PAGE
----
Alas this had a detrimental effect upon my workforce. The group who had been in the direct line of fire never returned as a group, though individuals did later. Other workers stayed home for a day or so but miraculously, and bravely, most of the men from the other groups returned and began working again. We discussed the incident at morning roll call and I must admit they all had a pretty sanguine view of the affair. The ability of the people here to simply get on with life and brush calamity aside is amazing. The more I work with the grassroots, community inhabitants the more respect and admiration I have for them. These are simply rural villagers caught up in a wider conflict, grubbing the land for a living and getting on with life despite it all…

As I close, we have a dust storm blowing around us. Luckily for us the burn pit where the camp rubbish, including our excrement, is smouldering away is upwind so I am getting healthy lungfulls of desert dust and burn pit smoke… nice!

This will probably be my last entry for now as I will leave the PB in a week or so and indeed the country at the end of the month. I must admit to have enjoyed the tour. It may sound strange to some readers but this has been an enjoyable and exciting place to be. It makes you feel alive, and hey it is 100% better than the 9-5 I have to go back to. That said,  plans are afoot for me to visit the country next year (another tour) all being well. Keeps me young! Well OK, not exactly young,  but hey,  you know what I mean.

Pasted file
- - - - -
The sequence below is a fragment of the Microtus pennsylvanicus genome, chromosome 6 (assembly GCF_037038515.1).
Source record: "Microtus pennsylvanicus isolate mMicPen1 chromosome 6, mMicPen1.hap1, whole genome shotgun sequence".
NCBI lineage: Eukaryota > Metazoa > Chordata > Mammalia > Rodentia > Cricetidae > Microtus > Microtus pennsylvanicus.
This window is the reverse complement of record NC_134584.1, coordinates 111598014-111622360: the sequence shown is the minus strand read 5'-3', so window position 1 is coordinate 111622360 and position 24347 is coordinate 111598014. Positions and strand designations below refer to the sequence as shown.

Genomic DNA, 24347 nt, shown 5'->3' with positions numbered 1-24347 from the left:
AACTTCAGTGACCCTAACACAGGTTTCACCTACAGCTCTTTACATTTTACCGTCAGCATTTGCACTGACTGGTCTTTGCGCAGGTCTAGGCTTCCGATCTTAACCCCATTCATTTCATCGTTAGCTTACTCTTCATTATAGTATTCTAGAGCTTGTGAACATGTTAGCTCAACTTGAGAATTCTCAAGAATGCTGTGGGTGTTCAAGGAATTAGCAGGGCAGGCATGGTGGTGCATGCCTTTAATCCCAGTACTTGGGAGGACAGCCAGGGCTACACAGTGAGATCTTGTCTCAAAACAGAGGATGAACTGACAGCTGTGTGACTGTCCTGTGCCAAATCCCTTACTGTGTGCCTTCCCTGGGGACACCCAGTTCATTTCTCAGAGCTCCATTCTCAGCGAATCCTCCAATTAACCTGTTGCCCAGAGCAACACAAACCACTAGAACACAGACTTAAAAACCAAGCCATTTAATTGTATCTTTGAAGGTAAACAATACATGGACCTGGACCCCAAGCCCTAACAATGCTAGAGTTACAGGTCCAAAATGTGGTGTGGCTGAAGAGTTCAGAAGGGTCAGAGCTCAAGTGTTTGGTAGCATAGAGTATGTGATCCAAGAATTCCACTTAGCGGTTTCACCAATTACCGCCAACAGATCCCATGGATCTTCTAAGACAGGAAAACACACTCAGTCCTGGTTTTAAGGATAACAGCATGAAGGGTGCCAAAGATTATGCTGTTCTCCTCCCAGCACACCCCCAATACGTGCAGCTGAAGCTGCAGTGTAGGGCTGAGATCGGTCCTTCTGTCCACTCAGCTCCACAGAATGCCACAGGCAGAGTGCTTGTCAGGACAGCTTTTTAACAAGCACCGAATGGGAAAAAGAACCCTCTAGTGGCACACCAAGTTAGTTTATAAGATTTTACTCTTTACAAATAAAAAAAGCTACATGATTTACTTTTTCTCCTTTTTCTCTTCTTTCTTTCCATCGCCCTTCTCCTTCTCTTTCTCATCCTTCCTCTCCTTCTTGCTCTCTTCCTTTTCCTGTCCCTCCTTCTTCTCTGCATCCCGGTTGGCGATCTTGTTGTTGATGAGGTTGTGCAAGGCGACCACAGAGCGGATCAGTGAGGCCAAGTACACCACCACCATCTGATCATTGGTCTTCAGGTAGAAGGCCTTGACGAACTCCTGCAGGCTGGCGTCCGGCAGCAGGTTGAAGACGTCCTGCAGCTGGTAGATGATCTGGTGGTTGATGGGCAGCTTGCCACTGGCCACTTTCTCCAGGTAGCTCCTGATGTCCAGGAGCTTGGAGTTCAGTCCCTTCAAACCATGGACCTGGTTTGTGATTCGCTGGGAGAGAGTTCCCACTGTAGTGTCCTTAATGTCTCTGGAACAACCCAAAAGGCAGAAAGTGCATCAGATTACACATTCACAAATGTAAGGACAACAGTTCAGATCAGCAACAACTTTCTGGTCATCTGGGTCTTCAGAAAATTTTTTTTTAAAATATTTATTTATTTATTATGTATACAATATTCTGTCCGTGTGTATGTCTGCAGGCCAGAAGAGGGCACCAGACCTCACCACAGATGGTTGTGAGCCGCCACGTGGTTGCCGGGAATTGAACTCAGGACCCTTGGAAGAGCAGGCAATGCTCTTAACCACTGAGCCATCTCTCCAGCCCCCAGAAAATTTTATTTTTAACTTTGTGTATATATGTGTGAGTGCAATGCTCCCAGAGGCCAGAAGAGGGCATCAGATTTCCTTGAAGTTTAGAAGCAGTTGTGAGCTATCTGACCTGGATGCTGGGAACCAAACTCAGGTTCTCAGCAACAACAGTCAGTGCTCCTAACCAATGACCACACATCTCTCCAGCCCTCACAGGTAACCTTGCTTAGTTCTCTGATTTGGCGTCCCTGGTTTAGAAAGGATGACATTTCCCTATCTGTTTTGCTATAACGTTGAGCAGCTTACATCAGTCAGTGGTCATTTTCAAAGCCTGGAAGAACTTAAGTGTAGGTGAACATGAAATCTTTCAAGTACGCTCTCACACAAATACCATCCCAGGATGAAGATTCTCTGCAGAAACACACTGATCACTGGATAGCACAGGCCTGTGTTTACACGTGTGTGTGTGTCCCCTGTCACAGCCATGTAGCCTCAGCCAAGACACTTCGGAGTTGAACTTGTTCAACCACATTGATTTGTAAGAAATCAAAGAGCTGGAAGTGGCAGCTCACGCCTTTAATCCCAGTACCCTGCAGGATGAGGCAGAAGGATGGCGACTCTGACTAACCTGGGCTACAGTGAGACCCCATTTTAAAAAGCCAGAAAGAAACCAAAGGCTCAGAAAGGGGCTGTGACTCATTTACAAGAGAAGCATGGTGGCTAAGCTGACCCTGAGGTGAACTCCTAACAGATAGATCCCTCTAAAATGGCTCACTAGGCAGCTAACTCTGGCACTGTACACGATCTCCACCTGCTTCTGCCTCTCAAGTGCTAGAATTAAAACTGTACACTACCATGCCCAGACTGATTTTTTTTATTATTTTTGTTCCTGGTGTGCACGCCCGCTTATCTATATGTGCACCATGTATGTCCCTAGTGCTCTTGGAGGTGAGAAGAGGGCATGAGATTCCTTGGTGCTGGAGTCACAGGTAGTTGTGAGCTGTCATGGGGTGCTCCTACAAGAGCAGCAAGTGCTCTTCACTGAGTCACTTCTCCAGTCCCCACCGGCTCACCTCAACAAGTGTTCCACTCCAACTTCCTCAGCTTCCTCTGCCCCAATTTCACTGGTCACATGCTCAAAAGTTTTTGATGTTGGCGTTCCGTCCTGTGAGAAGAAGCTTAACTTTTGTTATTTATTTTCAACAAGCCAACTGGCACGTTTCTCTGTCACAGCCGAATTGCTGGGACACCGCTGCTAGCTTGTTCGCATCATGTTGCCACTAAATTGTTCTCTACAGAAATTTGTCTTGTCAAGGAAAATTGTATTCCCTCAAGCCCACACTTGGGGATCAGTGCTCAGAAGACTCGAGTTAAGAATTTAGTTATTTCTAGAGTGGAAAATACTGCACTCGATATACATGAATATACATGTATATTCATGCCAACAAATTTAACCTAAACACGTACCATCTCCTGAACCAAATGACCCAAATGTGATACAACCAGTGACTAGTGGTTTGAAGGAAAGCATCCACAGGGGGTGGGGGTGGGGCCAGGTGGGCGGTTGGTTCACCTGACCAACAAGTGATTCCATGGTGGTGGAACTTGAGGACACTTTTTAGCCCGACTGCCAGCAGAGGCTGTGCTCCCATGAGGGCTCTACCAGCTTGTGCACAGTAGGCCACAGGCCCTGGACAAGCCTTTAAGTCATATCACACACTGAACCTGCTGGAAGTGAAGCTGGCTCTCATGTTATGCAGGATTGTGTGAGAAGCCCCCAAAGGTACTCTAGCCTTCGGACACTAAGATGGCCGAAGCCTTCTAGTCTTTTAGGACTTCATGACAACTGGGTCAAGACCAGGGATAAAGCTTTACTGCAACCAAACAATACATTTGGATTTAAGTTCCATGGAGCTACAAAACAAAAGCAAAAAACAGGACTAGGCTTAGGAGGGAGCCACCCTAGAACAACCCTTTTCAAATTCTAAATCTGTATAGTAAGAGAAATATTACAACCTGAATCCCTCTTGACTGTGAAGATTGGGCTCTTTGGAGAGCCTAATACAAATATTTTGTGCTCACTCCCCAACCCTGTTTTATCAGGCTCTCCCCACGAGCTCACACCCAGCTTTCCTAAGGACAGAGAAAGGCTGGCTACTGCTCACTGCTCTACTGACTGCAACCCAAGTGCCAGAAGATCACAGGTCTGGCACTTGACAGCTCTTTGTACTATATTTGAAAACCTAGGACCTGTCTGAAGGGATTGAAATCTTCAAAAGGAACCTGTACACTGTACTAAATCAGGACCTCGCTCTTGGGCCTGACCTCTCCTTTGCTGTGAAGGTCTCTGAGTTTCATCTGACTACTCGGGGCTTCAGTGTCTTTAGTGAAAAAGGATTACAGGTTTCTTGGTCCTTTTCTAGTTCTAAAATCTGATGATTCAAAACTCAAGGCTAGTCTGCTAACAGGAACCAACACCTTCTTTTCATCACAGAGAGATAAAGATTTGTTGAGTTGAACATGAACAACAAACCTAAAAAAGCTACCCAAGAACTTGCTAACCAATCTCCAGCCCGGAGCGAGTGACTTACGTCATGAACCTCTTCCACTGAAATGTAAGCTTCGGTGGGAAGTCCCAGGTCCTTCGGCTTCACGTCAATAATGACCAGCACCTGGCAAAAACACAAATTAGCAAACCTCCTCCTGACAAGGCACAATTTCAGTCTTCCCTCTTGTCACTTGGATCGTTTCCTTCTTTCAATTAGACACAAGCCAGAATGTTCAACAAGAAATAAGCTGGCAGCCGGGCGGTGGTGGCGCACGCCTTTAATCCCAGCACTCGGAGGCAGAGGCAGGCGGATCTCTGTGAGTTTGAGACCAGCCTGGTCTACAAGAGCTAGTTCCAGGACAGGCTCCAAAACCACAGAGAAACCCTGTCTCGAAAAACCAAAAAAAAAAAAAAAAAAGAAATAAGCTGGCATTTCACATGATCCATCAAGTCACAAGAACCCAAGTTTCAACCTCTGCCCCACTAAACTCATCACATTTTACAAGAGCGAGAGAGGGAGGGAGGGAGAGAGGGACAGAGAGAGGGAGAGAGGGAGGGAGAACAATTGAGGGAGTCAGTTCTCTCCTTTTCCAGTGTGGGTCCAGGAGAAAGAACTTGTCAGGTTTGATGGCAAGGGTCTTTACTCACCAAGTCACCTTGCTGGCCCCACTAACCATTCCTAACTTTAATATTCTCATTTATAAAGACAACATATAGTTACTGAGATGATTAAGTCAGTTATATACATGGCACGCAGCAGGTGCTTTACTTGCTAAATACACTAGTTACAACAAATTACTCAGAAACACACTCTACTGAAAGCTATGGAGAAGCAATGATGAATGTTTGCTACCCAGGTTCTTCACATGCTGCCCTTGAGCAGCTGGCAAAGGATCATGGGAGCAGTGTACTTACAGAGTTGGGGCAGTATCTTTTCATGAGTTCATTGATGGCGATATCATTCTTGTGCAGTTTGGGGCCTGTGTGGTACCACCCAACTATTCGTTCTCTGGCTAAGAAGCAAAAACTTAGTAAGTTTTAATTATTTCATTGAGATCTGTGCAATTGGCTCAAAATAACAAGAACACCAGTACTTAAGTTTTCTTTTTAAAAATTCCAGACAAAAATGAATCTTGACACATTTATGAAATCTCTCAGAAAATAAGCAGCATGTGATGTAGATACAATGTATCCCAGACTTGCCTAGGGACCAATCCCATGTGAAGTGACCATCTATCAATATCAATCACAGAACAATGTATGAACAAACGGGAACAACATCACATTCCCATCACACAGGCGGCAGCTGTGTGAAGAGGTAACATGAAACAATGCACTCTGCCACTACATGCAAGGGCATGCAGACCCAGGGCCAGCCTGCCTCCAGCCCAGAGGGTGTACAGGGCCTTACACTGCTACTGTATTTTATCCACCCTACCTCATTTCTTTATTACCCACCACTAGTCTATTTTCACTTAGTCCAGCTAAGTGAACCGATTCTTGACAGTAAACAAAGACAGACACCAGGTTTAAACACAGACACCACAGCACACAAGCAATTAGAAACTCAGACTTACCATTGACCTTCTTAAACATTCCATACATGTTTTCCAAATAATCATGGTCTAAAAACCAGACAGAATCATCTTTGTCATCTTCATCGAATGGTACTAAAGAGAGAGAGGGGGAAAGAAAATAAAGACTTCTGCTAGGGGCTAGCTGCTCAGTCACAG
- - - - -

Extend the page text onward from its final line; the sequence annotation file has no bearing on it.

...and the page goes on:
I would like to end with some unadulterated heartfelt goodbyes and thank yous.

For all the people on HERRICK 12, importantly the ones I’ve shared the Patrol Base with, stood in sangars with or at the wall shoulder-to-shoulder with, thank you for your determination,  your humour, for sharing your tea and most of all, for your comradeship…

This poem caught my eye.

The Critic

It is not the critic who counts
Nor the man who points out how the strong man stumbles…
Or where the doer of deeds could have done better.

The credit belongs to the man who is actually in the arena,
Whose face is marred by dust, sweat and blood,
Who knows great enthusiasm, great devotion and the triumph of achievement.
And who at worst, if he fails, at least fails greatly…
so that his place shall never be with those timid souls who know
neither victory or defeat

You’ve never lived until you’ve nearly died.
For those who have had to fight for it,
life has truly a flavour the protected shall
never know…

An alternative Afghanistan: The MSSG path to progress

WO2 Marc Lovatt is working as part of the Military Stabilisation Support Group (MSSG) in central Helmand Province. Here he writes about implementing a subsidised seed scheme which has seen Afghan farmers growing new crops of vegetables.

WO2 Marc Lovatt

WO2 Marc Lovatt

Not too far from the beginning of our tour we identified that the farmers around Forward Operating Base (FOB) Khar Nikar (KNK), might be open to the idea of growing alternative vegetables, rather than just corn or maize.

The team at MSST NES (N) heard the call and made enquiries in an attempt to provide a solution. It was soon discovered that within the headquarters building in MOB Price, was an office of a member of the NGO AVIPA+, with a storage and distribution facility on the outskirts of Gereshk District Centre DC.